When a long-term relationship ends, a separation begins. When two people are married and decide to end their partnership, they will also need to get a divorce. Whether you are in a common-law relationship or married, legal representation can help provide guidance through this confusing and often unexpected experience.
When Can I Get a Divorce?
In Canada, married couples can be granted a divorce if one of the following three grounds can be established:
- Adultery; &
The first, the most common ground for divorce, is a separation for at least one year. The second and third grounds for divorce are “fault grounds”, and are if there has been adultery or cruelty. By proving either adultery or cruelty, a person is able to be granted a divorce prior to having completed the one year of separation.
These are rare grounds for a divorce to be granted on, however, because the court process can be lengthy and a year of separation will often occur before being able to prove in court that adultery or cruelty has occurred.
How do I go about getting a Divorce?
If you are wanting to get a divorce, but also wanting the assistance of the court in dealing with other issues surrounding your separation, such as custody, support, or property division, you can bring an Application to the court to ask for orders on these claims, including a divorce.
It may be that you do not have any other issues to deal with or you and your former partner have already come to an agreement, and the only thing left to do is to get a divorce. If this is the case, there are two different options: Simple Divorce or a Joint Divorce.
If you are still wanting time to work out an agreement for these issues, but are still wanting a divorce, you may be still able to have the court grant you a divorce prior to figuring everything else out. A court will not grant you the divorce however, if you have not made proper or reasonable arrangements regarding your children, including child support or other support for your child.
What is a Joint Divorce?
Unlike a simple divorce, a Joint Divorce is when the divorce application is brought by both you and your spouse together. Either you or your former spouse can fill out the Application for Divorce (8A Form), however, the other person must still sign the application as well. Both you and your spouse will be considered joint applicants, and there are no respondent.
Along with the Application for Divorce, you will have to prepare an Affidavit for Divorce and your former spouse will also have to prepare and file an Affidavit for Divorce, despite only one of you needing to prepare and file the Application. It is also necessary to prepare a Divorce Order for the judge to sign, and a Registration of Divorce Proceedings form, along with the Application for Divorce, and both Affidavits for Divorce.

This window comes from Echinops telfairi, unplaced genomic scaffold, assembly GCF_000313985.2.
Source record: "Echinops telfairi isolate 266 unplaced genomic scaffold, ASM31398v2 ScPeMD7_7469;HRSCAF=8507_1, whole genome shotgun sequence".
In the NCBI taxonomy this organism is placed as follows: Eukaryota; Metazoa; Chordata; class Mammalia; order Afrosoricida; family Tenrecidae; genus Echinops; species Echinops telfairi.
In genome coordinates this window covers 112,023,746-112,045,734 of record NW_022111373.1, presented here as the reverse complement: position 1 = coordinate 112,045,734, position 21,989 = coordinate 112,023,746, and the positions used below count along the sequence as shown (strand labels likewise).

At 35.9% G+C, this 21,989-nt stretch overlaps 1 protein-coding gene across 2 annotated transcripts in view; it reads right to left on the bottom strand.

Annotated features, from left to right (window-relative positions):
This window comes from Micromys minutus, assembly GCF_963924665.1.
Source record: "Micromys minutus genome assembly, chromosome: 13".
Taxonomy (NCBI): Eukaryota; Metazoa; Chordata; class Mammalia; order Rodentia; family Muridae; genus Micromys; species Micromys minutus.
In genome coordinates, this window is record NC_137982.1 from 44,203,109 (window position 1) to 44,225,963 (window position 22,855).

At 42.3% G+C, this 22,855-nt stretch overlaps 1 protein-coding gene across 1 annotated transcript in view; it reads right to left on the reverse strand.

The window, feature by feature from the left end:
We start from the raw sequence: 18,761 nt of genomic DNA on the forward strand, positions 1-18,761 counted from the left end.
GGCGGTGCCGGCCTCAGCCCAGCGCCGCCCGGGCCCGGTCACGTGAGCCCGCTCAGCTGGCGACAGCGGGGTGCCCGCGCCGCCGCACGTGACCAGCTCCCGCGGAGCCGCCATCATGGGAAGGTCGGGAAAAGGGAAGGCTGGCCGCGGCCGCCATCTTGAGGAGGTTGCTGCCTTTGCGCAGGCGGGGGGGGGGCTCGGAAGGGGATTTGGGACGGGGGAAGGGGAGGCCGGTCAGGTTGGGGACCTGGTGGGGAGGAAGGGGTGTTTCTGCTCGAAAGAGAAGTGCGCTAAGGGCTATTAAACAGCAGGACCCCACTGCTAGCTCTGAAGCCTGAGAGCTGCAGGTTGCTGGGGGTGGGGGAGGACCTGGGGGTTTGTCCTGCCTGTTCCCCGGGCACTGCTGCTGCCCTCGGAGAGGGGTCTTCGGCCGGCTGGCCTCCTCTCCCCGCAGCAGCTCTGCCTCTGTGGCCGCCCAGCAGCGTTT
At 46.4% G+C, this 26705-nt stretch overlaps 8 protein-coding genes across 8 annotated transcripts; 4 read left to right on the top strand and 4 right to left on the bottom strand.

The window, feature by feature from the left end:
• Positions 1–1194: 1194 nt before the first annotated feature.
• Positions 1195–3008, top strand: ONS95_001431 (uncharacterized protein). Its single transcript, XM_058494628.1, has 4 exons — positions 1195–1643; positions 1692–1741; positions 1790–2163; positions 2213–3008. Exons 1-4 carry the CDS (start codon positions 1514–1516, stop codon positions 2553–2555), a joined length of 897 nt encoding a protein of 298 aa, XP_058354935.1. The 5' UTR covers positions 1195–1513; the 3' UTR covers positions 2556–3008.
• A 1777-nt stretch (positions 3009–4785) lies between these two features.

Since marriage and divorce laws are within the federal government’s jurisdiction, it is necessary to ensure that there are no other divorce applications being made by yourself or your former partner in another part of Canada. The Registration of Divorce Proceedings is sent by the Courthouse to the Department of Justice to ensure that this isn’t the case. Once it has been determined there are no other applications, the Department of Justice will then send a clearance certificate to the courthouse in which you filed your Divorce Application. It is only upon receiving this clearance certificate that the Court can actually grant you a divorce.
Once the Court has granted the divorce, you will be provided with the signed Divorce Order. On the Divorce Order, it will state the date in which the divorce takes effect. This is usually 31 days after the date of the divorce order and is the day in which you are actually legally divorced. You technically are not divorced during this 31 day period, and could still change your mind.
What is a Simple Divorce?
A Simple Divorce is when an application is brought by one spouse. If your partner is not willing to fill out or sign off on the divorce application, it may be necessary to apply for the divorce yourself. If this is the case, you can file an Application for Divorce (8A Form), and check off that you are applying for a simple divorce only. You will need to issue your Application with the Courthouse and then serve a copy of the Application on your former partner. Assuming your partner lives within Canada, once they have been served with your Divorce Application, they have 30 days to file an Answer.
If your former partner does not file an Answer within 30 days, you should then prepare and file an Affidavit of Divorce and a Divorce Order with the Courthouse. If you have not already filed a Registration of Divorce Proceedings, this will have to be done as well. When your former spouse does not prepare and file an Answer, this is often called an Uncontested Divorce. Sometimes former couples will plan for the one to file for the divorce and the other to not respond to the Application.
If your former partner does end up filing an Answer within the proper timeframe, then this is considered a contested divorce, and they may even make new claims within their Answer in addition to the divorce. If you and your partner cannot come to an agreement on your own, it may be necessary to attend at Court to have a judge make a decision on the divorce and surrounding issues.